“The two trends within sabbaticals at the moment are giving back and education. If travelers are staying somewhere for a month or three, they can really get out and make a difference as part of that trip. It’s a perfect opportunity to do something profoundly good. The other desire (is) to learn, whether it is spiritual enrichment or a skill. Travelers come back a better person by learning about themselves,” explained Barber.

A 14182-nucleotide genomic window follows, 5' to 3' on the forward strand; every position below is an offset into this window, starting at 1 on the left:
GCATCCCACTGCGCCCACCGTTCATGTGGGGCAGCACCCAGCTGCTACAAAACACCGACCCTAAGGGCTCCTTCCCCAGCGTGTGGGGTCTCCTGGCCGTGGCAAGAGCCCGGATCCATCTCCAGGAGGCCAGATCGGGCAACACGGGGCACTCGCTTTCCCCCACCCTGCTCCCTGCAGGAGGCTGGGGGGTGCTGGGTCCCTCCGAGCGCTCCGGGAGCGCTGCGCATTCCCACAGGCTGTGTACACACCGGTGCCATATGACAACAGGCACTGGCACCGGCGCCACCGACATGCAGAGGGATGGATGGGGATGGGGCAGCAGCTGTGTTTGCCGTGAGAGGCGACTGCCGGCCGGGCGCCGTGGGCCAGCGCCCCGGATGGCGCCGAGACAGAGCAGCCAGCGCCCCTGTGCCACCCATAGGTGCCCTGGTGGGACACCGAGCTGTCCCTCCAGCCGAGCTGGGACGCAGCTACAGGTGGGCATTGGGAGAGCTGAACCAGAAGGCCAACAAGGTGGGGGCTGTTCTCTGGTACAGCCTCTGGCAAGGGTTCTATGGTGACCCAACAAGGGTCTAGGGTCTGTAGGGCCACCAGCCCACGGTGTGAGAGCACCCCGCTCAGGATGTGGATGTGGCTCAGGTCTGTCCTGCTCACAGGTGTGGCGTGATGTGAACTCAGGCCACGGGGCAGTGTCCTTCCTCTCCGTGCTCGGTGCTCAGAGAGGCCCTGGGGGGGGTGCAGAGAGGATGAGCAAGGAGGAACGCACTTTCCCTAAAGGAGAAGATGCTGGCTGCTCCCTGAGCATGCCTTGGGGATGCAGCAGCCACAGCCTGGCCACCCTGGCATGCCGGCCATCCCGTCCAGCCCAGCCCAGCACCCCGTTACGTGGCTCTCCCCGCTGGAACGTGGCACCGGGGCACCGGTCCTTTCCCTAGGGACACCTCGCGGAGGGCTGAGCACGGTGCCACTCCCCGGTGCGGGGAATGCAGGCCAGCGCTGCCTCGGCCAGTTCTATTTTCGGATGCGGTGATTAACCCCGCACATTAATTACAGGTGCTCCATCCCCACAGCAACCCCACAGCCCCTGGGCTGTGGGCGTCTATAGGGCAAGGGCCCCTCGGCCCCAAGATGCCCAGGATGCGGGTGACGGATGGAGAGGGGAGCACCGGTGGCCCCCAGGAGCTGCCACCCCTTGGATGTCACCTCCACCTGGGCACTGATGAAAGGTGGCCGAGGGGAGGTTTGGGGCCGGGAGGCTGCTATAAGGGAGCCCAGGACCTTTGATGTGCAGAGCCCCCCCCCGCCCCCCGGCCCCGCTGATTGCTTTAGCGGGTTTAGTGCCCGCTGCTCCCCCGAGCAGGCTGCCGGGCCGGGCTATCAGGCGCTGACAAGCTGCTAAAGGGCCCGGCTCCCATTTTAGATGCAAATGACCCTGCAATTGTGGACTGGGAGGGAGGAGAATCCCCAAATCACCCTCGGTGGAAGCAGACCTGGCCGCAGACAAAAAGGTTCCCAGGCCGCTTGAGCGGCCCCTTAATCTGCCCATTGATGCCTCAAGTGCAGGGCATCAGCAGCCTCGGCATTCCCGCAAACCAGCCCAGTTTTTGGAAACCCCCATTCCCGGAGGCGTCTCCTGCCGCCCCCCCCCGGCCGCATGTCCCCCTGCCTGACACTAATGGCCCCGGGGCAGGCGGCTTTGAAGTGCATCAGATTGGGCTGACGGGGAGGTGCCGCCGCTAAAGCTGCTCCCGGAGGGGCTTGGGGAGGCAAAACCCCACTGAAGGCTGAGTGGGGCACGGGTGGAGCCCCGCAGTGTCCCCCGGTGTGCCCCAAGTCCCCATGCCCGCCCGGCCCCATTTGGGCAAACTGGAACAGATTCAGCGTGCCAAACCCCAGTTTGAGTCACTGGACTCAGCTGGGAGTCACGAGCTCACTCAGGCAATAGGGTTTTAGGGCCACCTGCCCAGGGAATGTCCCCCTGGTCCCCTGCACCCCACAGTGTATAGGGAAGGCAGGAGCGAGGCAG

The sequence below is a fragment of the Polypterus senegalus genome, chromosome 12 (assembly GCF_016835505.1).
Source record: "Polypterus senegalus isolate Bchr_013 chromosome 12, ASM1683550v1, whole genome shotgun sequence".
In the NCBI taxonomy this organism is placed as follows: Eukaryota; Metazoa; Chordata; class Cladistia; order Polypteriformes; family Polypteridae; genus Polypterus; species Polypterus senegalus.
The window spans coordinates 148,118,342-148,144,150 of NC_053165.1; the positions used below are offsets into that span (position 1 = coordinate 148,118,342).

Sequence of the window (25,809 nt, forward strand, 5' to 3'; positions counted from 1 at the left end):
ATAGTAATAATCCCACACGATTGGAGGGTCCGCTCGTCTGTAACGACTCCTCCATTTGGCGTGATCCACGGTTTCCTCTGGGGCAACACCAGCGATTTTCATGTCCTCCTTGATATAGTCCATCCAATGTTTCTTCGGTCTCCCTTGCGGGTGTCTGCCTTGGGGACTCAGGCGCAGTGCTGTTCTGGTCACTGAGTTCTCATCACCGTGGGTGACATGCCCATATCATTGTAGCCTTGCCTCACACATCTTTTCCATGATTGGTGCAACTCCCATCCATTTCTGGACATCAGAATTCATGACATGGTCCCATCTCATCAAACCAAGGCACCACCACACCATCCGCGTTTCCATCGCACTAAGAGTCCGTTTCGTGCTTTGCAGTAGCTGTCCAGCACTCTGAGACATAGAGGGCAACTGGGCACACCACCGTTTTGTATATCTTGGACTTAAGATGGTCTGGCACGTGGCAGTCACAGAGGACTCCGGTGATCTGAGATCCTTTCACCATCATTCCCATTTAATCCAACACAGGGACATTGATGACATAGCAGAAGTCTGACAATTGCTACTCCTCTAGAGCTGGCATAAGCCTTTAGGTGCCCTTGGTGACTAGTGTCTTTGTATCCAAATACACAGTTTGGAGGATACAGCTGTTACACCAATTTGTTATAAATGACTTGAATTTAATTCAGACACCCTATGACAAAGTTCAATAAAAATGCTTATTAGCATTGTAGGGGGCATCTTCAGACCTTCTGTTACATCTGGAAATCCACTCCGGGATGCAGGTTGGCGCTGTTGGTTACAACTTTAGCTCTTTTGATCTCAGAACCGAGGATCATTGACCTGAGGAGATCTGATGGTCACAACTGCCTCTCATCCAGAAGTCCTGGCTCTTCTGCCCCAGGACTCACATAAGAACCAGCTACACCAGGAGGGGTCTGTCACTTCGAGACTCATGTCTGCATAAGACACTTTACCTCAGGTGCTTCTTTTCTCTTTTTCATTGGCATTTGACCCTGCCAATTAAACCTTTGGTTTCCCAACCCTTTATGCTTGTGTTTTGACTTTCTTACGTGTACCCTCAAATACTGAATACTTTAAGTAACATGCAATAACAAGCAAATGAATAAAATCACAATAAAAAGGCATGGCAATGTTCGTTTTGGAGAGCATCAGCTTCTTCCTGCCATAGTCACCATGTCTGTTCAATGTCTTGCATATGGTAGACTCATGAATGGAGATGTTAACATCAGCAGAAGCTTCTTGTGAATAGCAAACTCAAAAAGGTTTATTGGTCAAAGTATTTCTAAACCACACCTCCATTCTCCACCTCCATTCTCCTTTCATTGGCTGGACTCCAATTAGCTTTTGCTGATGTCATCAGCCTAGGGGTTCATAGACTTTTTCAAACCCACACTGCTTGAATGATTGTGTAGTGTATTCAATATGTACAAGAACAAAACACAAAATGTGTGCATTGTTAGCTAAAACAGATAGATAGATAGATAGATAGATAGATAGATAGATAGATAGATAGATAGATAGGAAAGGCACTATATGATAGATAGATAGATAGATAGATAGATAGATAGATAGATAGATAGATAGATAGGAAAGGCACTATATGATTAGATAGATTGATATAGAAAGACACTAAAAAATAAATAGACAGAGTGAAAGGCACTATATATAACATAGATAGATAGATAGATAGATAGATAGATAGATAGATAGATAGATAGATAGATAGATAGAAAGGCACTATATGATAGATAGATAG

As Original Travel set out to design experiences that spoke directly to ultra-high-net-worth individuals, though, it was clear that clients weren’t looking to leave their homes to hitchhike through Europe. How do you craft this explorative, expansive experience while also making sure that customers are super comfortable? “Most people don’t want to just go from Four Seasons resort to Four Seasons resort, because they’d miss the essence of getting away from normality. What we tend to suggest is that people change the pace. Go and have a real, blow-the-doors-off luxury experience somewhere beautiful and amazing, but intersperse that with slightly more charming, but less glamorous, less luxurious places,” said Barber. “I always say it’s not necessarily true that a sabbatical needs to be incredibly expensive. You could spend untold millions on a sabbatical, but I don’t think you’d necessarily be getting an authentic experience if you just travel the world in five-star luxury.”